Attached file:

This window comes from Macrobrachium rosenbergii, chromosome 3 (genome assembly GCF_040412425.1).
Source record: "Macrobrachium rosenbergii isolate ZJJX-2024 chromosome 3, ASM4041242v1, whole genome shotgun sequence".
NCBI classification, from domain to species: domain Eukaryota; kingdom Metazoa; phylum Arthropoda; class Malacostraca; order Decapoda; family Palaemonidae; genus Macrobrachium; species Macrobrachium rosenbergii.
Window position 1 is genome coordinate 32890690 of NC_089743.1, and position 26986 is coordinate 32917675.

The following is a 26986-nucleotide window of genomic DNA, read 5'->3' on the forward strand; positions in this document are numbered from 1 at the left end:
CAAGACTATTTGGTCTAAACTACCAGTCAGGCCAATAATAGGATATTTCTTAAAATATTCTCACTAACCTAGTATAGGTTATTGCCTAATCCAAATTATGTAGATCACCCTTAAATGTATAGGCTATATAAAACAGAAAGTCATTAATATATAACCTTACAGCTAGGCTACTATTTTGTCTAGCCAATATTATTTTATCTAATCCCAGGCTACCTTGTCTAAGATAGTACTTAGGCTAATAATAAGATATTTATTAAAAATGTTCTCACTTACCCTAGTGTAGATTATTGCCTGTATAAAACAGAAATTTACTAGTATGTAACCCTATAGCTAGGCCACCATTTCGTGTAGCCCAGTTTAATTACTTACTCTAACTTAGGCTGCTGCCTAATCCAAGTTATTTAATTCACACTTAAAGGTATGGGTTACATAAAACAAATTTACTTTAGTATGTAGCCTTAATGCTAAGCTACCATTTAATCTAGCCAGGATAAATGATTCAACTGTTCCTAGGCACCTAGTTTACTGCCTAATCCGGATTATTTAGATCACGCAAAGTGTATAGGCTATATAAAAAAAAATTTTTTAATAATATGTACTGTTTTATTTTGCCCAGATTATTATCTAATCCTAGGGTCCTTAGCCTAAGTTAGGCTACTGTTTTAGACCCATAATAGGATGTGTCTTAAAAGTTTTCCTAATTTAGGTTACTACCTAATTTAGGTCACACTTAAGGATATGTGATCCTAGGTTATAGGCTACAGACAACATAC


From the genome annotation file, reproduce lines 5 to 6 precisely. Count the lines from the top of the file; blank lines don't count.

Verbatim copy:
The following is a 26986-nucleotide window of genomic DNA, read 5'->3' on the forward strand; positions in this document are numbered from 1 at the left end:
CAAGACTATTTGGTCTAAACTACCAGTCAGGCCAATAATAGGATATTTCTTAAAATATTCTCACTAACCTAGTATAGGTTATTGCCTAATCCAAATTATGTAGATCACCCTTAAATGTATAGGCTATATAAAACAGAAAGTCATTAATATATAACCTTACAGCTAGGCTACTATTTTGTCTAGCCAATATTATTTTATCTAATCCCAGGCTACCTTGTCTAAGATAGTACTTAGGCTAATAATAAGATATTTATTAAAAATGTTCTCACTTACCCTAGTGTAGATTATTGCCTGTATAAAACAGAAATTTACTAGTATGTAACCCTATAGCTAGGCCACCATTTCGTGTAGCCCAGTTTAATTACTTACTCTAACTTAGGCTGCTGCCTAATCCAAGTTATTTAATTCACACTTAAAGGTATGGGTTACATAAAACAAATTTACTTTAGTATGTAGCCTTAATGCTAAGCTACCATTTAATCTAGCCAGGATAAATGATTCAACTGTTCCTAGGCACCTAGTTTACTGCCTAATCCGGATTATTTAGATCACGCAAAGTGTATAGGCTATATAAAAAAAAATTTTTTAATAATATGTACTGTTTTATTTTGCCCAGATTATTATCTAATCCTAGGGTCCTTAGCCTAAGTTAGGCTACTGTTTTAGACCCATAATAGGATGTGTCTTAAAAGTTTTCCTAATTTAGGTTACTACCTAATTTAGGTCACACTTAAGGATATGTGATCCTAGGTTATAGGCTACAGACAACATAC